Sort file:- Dover, September, 2021.

Page Updated:- Wednesday, 29 September, 2021.

PUB LIST PUBLIC HOUSES Barry Smith and Paul Skelton

Earliest 1858-


Latest 31 Dec 1936

10 (5 1881Census) Union Row

Off Military Road



A beerhouse of Leney which passed to Gardner's Ash Brewery. Fully licensed by 1913 and at different times since 1858 the number has appeared as 10, 23, 24, and (25 in 1861.) Strong moves were initiated in 1913 to prove this surplus to requirements but the storm was weathered that year. It was 31 December 1936 before a like charge was made to stick. That year, forty one licensed premises, thirty one of them fully licensed, stood within three hundred yards. That meant curtains without looking any further. Gardner does seem to have retained his interest in the property however because he was refused permission to effect repairs costing 395 in 1937.


This finally disappeared in the 1970's when flats were built on the land above the new York Street.


From the Dover Express and East Kent Intelligencer, 11 June, 1859.


William Cook, a lad nine years of age, was charged with wilfully damaging the property of Mrs. Nye, by obliterating some newly-painted letters on the outside of the complainant's house, the "Greyhound," Union Row.

The father of the defendant urged that the damage had not been occasioned wilfully, but the opposite was distinctly spoken to by the complainant.

The Bench recommended the father of the boy to reimburse the complainant in the amount of the damage, but this he declined to do; and the Magistrates then adjourned the case for a month, in order to allow the defendant further opportunity. If the money was not found within that period, and the boy was again brought up, the Bench would have no alternative but to send him to prison.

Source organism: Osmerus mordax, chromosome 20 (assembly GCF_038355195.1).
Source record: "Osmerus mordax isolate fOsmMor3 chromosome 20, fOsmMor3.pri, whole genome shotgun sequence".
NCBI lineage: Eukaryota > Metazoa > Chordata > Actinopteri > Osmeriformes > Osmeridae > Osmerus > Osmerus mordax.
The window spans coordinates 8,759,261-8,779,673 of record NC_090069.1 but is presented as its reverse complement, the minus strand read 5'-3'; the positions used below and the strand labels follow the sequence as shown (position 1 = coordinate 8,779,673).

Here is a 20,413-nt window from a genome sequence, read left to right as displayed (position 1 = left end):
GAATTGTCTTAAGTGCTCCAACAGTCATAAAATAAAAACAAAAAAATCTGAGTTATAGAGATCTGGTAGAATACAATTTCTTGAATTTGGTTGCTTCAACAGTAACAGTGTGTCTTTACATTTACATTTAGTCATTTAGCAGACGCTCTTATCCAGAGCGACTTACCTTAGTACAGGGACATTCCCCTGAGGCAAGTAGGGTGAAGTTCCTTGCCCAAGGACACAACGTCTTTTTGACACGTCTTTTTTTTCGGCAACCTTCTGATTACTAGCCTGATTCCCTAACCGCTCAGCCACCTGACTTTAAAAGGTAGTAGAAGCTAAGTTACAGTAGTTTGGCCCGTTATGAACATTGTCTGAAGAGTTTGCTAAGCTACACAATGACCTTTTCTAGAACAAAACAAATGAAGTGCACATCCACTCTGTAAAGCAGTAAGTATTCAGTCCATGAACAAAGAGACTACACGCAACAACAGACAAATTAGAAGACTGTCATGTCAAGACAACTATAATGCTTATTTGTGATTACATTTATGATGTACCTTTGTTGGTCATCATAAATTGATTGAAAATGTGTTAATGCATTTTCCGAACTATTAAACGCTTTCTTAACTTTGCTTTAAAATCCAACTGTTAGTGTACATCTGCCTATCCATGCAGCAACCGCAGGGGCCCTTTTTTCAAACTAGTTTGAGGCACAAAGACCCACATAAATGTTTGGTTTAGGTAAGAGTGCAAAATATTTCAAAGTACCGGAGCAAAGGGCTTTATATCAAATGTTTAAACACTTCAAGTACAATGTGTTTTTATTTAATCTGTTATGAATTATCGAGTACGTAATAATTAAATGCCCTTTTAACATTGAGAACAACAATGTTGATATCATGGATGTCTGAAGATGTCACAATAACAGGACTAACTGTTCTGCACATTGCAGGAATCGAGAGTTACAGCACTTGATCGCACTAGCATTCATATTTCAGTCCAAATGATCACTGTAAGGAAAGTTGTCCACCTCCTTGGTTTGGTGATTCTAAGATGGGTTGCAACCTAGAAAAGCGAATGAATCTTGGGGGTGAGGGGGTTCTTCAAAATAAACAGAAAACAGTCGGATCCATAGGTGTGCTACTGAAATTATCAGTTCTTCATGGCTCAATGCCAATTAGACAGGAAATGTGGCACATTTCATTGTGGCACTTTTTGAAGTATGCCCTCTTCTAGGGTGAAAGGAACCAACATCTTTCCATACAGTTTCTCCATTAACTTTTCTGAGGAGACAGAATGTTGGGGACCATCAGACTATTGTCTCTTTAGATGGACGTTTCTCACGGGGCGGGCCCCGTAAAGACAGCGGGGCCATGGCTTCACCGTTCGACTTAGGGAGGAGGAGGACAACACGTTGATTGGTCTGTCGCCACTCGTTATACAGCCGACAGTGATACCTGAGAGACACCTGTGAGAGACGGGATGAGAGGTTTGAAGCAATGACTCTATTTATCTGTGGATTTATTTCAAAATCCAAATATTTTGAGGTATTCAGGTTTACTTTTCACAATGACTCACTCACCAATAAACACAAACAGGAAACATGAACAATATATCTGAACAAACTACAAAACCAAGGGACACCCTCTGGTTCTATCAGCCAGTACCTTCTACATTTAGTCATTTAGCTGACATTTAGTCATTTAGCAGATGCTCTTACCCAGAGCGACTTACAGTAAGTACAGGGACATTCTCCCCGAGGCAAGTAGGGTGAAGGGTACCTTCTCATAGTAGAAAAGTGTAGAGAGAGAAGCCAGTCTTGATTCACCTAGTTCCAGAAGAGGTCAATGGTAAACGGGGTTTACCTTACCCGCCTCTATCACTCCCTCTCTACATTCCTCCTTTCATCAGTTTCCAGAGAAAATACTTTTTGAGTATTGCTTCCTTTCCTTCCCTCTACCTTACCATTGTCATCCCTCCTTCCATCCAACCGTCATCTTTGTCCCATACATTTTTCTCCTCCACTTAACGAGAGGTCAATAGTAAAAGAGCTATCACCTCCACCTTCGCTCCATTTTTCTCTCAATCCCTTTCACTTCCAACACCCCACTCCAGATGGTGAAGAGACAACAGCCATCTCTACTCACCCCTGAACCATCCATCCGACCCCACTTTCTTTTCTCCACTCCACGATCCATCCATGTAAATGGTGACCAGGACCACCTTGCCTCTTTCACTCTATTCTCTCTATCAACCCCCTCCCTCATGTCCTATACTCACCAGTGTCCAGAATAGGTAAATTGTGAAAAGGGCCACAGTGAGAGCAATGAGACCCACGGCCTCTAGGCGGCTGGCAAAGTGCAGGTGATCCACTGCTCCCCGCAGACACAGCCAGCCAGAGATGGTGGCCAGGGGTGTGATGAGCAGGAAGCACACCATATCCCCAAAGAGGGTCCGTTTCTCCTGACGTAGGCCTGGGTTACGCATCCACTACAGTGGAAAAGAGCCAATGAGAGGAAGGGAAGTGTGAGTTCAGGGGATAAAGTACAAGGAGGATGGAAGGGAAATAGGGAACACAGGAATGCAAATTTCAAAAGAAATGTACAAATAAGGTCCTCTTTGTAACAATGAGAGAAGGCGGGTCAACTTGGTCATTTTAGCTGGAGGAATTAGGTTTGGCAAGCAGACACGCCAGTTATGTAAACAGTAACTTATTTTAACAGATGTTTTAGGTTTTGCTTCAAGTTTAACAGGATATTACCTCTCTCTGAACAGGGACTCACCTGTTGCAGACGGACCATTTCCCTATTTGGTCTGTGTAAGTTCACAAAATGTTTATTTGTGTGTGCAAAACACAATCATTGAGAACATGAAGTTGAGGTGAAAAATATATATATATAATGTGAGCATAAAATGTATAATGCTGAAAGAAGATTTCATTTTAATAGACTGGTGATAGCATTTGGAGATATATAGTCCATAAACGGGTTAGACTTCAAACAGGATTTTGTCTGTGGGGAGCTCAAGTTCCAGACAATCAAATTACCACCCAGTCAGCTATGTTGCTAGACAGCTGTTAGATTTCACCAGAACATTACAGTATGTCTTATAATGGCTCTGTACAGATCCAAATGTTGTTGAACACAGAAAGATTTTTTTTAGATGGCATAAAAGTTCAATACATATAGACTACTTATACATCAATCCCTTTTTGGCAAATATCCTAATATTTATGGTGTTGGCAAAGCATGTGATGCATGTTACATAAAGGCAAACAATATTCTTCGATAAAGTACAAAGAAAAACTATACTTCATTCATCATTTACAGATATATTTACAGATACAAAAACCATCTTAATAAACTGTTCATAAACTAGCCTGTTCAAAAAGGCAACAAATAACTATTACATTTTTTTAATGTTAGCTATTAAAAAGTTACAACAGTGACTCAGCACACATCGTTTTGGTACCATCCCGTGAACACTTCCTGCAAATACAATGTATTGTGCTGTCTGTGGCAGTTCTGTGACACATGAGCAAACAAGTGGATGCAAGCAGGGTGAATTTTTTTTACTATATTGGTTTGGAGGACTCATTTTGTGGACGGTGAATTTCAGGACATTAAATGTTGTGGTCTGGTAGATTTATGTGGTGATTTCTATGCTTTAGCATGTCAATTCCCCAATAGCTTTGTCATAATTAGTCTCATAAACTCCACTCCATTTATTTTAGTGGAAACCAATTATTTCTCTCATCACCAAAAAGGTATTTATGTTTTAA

From the Dover Express and East Kent Intelligencer, 20 February, 1880. Price 1d.


William Bradley, a private in the 86th Regiment, was charged with breaking and entering No. 1, Bowling Green Hill.

Robert mills, painter, living at 1, Bowling Green Hill, said: Last night about half-past twelve or a quarter to one I was in bed when I heard the people in the next house calling for me to go in as they thought someone was in the cellar. I opened my window and so did my neighbour next door and again said he though there was someone in the cellar. Looking round I saw a Police-constable coming up the hill, and by the time I got to the door the constable was in the next house. My wife followed me downstairs and went in the back room, and called out, “Come back; the man is in here.” I went and caught hold of the prisoner as he was coming up the stairs. The back door in the yard was broken open. I caught hold of him and called for my neighbour and the constable. The yards of both houses are in one, and laid into Union Row. The prisoner said: “It's all right; where's the “Greyhound” public-house?” I gave him in custody to the constable. We are the only occupiers of the house.

Police-constable Edmunds said: At a quarter to one I was on duty in York Street when I heard a noise and stopped to listen, and the window of the last witness opened. I heard someone say they believed a man was in the cellar and requested the other to come down. The neighbour then asked me if I would look and see if anyone was there. The man came downstairs and we examined the cellar and the back yard. I then heard Mr. Mill say, “He's here,” so I at once went and found the prisoner in the back room. He had bursted the yard door. Mr. Mills gave him in charge. The prisoner made no reply to the charge. He appeared as if he had been drinking, but was not drunk.

The prisoner said he was a stranger here and had lost his way from the “Greyhound” public-house which leads from the back yard.